When confined to quarters, the manic Toad also indulges in vicarious and compensatory travel. In a blurb written for his publisher, Grahame insisted that his book was ‘clean of the clash of sex.’ This was either disingenuous or blind to his own secret urges. Reversing Freud’s classic statement, Toad could well say, ‘Where Ego was, there Id shall be.’ In an unmistakable portrayal of masturbation and orgasm, Toad’s “violent paroxysms” take place secretly in his bedroom as he crouches on a chair as if mounting a woman in the sexual act, and makes ‘uncouth and ghastly noises’ till he finally reaches a climax and is completely satisfied. The contemporary review in the London Times, which stated, ‘as a contribution to natural his- tory this work is negligible,’ missed the point as completely as the review of Lady Chatterley’s Lover in Field and Stream: ‘this fictional account of the day-to-day life of an English gamekeeper is still of considerable interest to outdoor-minded readers.’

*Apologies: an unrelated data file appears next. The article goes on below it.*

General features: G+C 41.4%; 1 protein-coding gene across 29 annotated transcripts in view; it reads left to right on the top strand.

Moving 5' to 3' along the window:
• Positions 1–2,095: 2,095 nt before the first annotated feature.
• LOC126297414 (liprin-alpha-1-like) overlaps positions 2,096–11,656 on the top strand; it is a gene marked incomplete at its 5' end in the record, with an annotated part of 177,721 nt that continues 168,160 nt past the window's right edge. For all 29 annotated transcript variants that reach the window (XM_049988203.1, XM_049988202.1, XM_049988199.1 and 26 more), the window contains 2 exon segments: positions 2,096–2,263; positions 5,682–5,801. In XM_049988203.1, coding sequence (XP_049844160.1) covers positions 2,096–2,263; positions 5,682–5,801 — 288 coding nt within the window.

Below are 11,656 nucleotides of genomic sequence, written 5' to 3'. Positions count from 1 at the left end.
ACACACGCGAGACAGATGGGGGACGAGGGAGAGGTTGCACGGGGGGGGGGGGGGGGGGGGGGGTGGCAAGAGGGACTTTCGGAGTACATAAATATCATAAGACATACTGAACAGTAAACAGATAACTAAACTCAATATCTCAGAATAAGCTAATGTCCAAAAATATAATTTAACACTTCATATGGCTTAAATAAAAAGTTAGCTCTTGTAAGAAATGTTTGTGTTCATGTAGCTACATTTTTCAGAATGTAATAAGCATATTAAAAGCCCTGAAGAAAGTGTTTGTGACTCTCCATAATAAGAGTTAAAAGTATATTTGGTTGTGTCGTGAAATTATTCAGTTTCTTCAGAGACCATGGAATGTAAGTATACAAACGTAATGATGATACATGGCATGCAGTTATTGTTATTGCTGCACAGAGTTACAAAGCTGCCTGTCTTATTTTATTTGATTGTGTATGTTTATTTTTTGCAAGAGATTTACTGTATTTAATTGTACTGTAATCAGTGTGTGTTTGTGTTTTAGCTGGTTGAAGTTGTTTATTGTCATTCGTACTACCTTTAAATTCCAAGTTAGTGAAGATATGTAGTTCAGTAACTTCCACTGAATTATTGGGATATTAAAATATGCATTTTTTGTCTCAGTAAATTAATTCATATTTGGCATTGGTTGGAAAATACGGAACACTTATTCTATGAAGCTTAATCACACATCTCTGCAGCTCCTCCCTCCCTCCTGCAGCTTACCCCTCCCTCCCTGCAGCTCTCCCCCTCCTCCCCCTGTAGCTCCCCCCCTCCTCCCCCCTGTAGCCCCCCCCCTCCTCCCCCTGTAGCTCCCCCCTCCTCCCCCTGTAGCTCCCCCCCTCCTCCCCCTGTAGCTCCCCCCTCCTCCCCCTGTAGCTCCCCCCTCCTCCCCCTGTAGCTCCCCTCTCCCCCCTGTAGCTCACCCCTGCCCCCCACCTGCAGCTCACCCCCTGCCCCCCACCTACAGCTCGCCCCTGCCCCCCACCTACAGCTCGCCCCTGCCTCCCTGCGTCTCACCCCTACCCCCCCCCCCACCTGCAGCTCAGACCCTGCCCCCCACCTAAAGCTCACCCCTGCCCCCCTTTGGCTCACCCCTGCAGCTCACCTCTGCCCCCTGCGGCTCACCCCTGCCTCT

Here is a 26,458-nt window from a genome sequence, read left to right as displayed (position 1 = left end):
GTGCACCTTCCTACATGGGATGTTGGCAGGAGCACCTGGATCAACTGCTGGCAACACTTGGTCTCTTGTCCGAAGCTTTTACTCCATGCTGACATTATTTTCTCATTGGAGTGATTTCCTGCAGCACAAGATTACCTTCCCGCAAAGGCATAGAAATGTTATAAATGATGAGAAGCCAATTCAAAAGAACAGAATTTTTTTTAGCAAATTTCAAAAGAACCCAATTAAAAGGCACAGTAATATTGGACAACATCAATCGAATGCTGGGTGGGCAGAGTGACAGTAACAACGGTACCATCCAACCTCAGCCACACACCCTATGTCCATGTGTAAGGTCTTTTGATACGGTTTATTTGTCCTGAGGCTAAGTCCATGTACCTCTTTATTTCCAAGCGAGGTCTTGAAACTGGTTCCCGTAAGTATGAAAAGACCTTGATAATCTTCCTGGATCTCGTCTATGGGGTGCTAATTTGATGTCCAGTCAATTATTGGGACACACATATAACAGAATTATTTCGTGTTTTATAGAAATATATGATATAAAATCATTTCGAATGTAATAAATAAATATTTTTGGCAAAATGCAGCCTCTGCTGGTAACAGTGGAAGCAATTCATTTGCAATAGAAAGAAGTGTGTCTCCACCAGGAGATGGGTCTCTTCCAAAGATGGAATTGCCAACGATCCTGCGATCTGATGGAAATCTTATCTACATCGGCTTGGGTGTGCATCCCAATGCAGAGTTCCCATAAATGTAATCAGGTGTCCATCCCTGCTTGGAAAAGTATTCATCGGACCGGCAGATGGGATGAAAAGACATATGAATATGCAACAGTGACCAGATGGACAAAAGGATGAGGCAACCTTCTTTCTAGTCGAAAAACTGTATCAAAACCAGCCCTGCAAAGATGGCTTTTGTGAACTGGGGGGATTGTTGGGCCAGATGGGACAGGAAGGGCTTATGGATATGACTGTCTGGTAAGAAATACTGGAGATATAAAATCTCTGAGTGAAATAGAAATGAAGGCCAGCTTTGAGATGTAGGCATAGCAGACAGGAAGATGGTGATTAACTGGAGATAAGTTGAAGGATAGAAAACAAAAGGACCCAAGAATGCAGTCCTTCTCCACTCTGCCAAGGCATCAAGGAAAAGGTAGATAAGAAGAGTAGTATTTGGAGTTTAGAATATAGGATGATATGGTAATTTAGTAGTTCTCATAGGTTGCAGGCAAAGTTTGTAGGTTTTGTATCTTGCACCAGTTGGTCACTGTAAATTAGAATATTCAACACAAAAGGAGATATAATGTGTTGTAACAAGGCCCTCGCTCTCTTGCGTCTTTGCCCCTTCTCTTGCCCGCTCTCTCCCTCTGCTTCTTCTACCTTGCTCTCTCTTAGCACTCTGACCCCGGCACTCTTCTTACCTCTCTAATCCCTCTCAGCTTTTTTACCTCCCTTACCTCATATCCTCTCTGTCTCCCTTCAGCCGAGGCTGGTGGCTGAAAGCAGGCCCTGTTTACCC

The recurrent episodes and circular structure of the book suggest that Toad is doomed to repeat his mishaps. He cannot break out of his disastrous cy- cle of pride and punishment until he returns to his old life in the established order. He sobs when Badger chastises him for the seven crashed cars, sobs when he discovers that he’s lost his possessions and has no money for the train ticket, and sobs again when Badger gives him another wigging for consistently bad behaviour. (Mole and Rat also shed tears in moments of crisis.) Toad is thrown down and restrained when he buys yet another new car, Rat is also forcibly subdued when he tries to escape with the seductive Wayfarer. A caravan is wrecked in a ditch and a car is wrecked in a pond. Toad steals a car and steals a horse. He’s thrown out of a barge and thrown out of a car. He fails to do the laundry of the barge woman and of the train driver. He’s tossed into the water by the barge woman, sunk in the water when the stoats stone his boat and falls into the water on the way to fight the weasels.